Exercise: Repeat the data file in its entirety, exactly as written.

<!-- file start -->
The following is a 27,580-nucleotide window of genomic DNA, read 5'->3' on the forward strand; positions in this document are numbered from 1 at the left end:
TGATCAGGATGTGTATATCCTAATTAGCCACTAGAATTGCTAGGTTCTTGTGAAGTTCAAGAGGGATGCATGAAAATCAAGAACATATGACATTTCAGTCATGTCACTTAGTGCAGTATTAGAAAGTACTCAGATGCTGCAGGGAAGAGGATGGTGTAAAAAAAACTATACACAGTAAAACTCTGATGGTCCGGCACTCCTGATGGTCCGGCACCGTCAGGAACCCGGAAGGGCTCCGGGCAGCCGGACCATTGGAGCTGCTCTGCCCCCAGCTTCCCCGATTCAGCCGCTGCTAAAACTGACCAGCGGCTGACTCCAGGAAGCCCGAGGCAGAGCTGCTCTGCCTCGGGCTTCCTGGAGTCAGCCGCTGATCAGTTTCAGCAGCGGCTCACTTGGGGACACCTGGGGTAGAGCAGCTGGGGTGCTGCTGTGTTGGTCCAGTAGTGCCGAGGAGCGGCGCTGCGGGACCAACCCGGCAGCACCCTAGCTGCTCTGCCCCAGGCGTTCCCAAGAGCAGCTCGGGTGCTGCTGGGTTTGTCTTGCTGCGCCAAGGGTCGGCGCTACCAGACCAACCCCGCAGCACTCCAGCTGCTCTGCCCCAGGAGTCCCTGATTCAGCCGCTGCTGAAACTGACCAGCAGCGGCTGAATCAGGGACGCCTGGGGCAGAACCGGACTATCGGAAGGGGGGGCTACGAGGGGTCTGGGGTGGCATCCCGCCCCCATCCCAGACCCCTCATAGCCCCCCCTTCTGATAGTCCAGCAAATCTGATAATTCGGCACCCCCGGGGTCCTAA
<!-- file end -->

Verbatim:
The following is a 27,580-nucleotide window of genomic DNA, read 5'->3' on the forward strand; positions in this document are numbered from 1 at the left end:
TGATCAGGATGTGTATATCCTAATTAGCCACTAGAATTGCTAGGTTCTTGTGAAGTTCAAGAGGGATGCATGAAAATCAAGAACATATGACATTTCAGTCATGTCACTTAGTGCAGTATTAGAAAGTACTCAGATGCTGCAGGGAAGAGGATGGTGTAAAAAAAACTATACACAGTAAAACTCTGATGGTCCGGCACTCCTGATGGTCCGGCACCGTCAGGAACCCGGAAGGGCTCCGGGCAGCCGGACCATTGGAGCTGCTCTGCCCCCAGCTTCCCCGATTCAGCCGCTGCTAAAACTGACCAGCGGCTGACTCCAGGAAGCCCGAGGCAGAGCTGCTCTGCCTCGGGCTTCCTGGAGTCAGCCGCTGATCAGTTTCAGCAGCGGCTCACTTGGGGACACCTGGGGTAGAGCAGCTGGGGTGCTGCTGTGTTGGTCCAGTAGTGCCGAGGAGCGGCGCTGCGGGACCAACCCGGCAGCACCCTAGCTGCTCTGCCCCAGGCGTTCCCAAGAGCAGCTCGGGTGCTGCTGGGTTTGTCTTGCTGCGCCAAGGGTCGGCGCTACCAGACCAACCCCGCAGCACTCCAGCTGCTCTGCCCCAGGAGTCCCTGATTCAGCCGCTGCTGAAACTGACCAGCAGCGGCTGAATCAGGGACGCCTGGGGCAGAACCGGACTATCGGAAGGGGGGGCTACGAGGGGTCTGGGGTGGCATCCCGCCCCCATCCCAGACCCCTCATAGCCCCCCCTTCTGATAGTCCAGCAAATCTGATAATTCGGCACCCCCGGGGTCCTAA